High pH & TA-Losing Battle?

Jun 8, 2008
Sun City, AZ
Here are my current readings:

Water Temp=91
Air Temp=100

Within a week my pH will be 8 and TA in the 170's. I am constantly adding acid. I tested my tap water: pH is 7.5 and TA is 225. Am I fighting a losing battle here? If I invest in a automatic acid feeder, will this eventually save me time and money? Any other suggestions?


This sticky will help you lower your TA. This will help keep your pH from rising as fast. This sticky will explain why raising your CYA with your SWG will give you better pH stability. IF you get your TA to about 60-80 ppm, raise your CYA to about 70-80 ppm, and then consider adding borates to 50 ppm it should help with your acid demand problem.


Well-known member
Jun 5, 2008
Part of the reason your TA is so high is that the rate of TA burnoff is tied to pH. It burns off much faster at low pH. With a gunite pool, you can safely lower pH to 7.0. At that pH, aerate (and be patient) to remove TA. When I wanted to burn off TA, I just lowered the pH to 7.2 or so (vinyl... so 7.0 was too low) and kept it there vigilantly. I didn't really have a good way to aerate, but I still burned off alkalinity just because of the low pH. It's faster if you aerate though.

I also have a pool that has consistent acid demands. I just use a lot of acid (almost daily). Keep adding acid until you get to 7.0. (Evidence that I've recently seen suggests that the method of addition of acid doesn't matter... so it's probably best to spread it around the pool and keep the filter/pump going so you don't get localized pockets of low pH.)

As the pH goes up, just add more acid to keep it down until your TA burns off to where you want it. The loss of TA is MUCH faster at low pH. When you're happy with the TA, let the pH rise on its own to where you want it (say 7.4 or 7.6). Be ready to add acid on an ongoing basis to keep the pH in range, and see the above post for suggestions on ways to reduce acid demand through buffering.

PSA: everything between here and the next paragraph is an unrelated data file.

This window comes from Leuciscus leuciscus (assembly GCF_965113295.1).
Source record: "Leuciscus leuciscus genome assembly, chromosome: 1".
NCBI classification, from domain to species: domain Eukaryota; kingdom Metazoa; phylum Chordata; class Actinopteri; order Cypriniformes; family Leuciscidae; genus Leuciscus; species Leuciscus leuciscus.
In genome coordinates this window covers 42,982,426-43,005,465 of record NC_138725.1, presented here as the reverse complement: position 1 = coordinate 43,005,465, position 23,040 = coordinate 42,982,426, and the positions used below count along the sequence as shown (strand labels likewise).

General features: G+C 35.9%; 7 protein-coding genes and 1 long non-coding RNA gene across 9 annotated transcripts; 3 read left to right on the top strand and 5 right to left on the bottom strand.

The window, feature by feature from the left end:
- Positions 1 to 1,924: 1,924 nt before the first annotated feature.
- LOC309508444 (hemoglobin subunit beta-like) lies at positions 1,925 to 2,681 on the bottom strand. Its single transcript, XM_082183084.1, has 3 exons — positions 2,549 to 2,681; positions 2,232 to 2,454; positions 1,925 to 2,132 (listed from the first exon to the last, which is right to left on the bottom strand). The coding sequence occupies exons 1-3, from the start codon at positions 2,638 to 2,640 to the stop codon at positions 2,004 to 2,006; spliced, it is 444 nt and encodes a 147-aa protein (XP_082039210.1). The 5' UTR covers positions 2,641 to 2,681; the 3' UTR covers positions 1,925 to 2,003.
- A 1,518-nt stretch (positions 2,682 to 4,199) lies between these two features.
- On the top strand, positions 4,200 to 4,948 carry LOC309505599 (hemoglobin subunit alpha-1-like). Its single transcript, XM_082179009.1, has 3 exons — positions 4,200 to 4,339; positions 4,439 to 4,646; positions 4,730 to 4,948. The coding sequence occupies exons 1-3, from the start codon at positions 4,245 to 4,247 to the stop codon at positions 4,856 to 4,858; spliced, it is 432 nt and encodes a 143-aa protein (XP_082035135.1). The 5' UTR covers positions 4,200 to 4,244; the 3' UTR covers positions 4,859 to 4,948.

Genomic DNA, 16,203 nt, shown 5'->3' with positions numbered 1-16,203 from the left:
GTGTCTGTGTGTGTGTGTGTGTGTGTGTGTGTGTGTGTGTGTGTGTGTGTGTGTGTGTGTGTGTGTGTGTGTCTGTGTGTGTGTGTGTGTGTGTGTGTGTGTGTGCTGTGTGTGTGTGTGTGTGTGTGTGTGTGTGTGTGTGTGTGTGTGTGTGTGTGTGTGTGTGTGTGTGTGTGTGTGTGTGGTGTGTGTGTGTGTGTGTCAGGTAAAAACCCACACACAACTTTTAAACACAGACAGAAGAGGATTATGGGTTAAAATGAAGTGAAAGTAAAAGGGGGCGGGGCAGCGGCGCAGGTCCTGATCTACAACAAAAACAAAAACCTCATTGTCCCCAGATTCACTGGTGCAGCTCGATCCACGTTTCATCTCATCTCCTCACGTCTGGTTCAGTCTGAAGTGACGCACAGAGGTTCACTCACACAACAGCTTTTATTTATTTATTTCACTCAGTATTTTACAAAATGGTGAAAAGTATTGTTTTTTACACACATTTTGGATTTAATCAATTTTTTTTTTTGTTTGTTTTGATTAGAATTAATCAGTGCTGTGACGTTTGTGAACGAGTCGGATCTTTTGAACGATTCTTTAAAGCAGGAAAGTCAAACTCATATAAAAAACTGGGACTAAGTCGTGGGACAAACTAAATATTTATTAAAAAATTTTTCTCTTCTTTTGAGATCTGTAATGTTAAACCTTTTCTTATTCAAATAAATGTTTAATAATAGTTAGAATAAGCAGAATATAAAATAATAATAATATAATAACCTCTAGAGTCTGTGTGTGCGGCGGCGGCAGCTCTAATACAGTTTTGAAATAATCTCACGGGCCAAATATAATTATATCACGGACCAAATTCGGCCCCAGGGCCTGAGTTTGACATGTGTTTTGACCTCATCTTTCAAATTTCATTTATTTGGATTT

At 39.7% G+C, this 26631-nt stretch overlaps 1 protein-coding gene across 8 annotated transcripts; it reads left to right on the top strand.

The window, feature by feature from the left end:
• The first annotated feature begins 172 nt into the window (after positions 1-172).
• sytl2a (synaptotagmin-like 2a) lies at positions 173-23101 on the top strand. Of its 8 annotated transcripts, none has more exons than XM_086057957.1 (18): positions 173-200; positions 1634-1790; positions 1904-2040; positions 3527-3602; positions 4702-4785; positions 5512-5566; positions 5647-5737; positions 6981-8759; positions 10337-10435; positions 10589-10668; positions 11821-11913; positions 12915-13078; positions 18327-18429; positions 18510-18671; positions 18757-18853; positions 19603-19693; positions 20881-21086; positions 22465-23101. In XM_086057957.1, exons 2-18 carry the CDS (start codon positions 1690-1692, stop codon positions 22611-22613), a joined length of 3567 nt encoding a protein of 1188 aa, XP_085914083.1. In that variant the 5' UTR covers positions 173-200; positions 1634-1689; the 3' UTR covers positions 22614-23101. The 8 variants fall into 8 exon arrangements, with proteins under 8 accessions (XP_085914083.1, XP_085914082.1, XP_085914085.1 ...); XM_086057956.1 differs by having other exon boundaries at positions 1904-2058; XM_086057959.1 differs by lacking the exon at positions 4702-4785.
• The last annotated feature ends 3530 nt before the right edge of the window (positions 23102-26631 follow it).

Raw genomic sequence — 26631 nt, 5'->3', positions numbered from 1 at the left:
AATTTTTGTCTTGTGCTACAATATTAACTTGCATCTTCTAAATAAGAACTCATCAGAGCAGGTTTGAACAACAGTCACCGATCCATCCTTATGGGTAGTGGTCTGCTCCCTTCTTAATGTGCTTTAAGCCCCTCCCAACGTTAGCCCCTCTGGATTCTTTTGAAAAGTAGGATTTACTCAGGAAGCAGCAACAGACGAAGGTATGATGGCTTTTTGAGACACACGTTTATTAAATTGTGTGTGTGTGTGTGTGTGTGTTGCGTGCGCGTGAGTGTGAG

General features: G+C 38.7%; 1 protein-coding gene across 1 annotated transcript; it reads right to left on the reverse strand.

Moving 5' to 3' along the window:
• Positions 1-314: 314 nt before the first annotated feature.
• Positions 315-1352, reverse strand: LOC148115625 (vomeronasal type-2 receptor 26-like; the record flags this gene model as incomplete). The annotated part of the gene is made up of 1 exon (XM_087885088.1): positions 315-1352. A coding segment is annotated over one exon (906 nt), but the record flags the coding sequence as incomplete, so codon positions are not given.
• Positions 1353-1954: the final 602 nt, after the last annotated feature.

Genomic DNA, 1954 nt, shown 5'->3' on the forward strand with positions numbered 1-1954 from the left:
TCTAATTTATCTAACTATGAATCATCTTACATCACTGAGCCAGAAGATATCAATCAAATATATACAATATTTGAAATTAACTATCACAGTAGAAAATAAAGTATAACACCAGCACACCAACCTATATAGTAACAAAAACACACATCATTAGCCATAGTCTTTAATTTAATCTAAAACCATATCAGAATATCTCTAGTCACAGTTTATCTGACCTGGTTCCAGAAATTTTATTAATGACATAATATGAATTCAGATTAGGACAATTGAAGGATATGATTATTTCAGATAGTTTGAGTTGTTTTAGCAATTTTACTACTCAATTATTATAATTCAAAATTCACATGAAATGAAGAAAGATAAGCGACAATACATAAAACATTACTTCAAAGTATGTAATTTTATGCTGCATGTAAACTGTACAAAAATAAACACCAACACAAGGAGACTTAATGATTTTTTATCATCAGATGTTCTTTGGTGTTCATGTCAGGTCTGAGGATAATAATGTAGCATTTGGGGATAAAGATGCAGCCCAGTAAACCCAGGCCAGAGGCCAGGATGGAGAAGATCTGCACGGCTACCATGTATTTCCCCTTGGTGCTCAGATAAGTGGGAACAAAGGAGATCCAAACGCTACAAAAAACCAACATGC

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TFP Expert
May 7, 2007
Silver Spring, MD
An automatic acid feeder will save you time, but it won't save any money. You can add the acid manually quickly (lowering TA), manually slowly (keeping PH reasonable), or automatically, but it will be the same amount of acid regardless of how you do it.

High TA fill water can be annoying. Your best bet is to build a particularly good aerator and get practiced at the lowering TA procedure.

Matt, acid lowers both PH and TA. Aeration raises PH and leaves TA alone. The net effect is that TA goes down and PH stays more or less constant.


Well-known member
Jun 5, 2008
Yeah, I had the same issue myself last year... very high TA after the pool company dumped way too much baking soda in, and my pH kept going up since I have a SWG.

I just kept adding acid to lower to about 7.2 and never let it creep up much until the TA dropped low enough. Just waiting lowered my TA. I didn't aerate because I didn't have any easy way of doing it. It would have gone faster if I had. However, even w/o aeration, there is some degree of outgassing just from the water contacting the air, especially if you get the pH down. I might have even gone a bit under 7.2, which isn't really recommended for vinyl pools, but it didn't seem to cause any problems.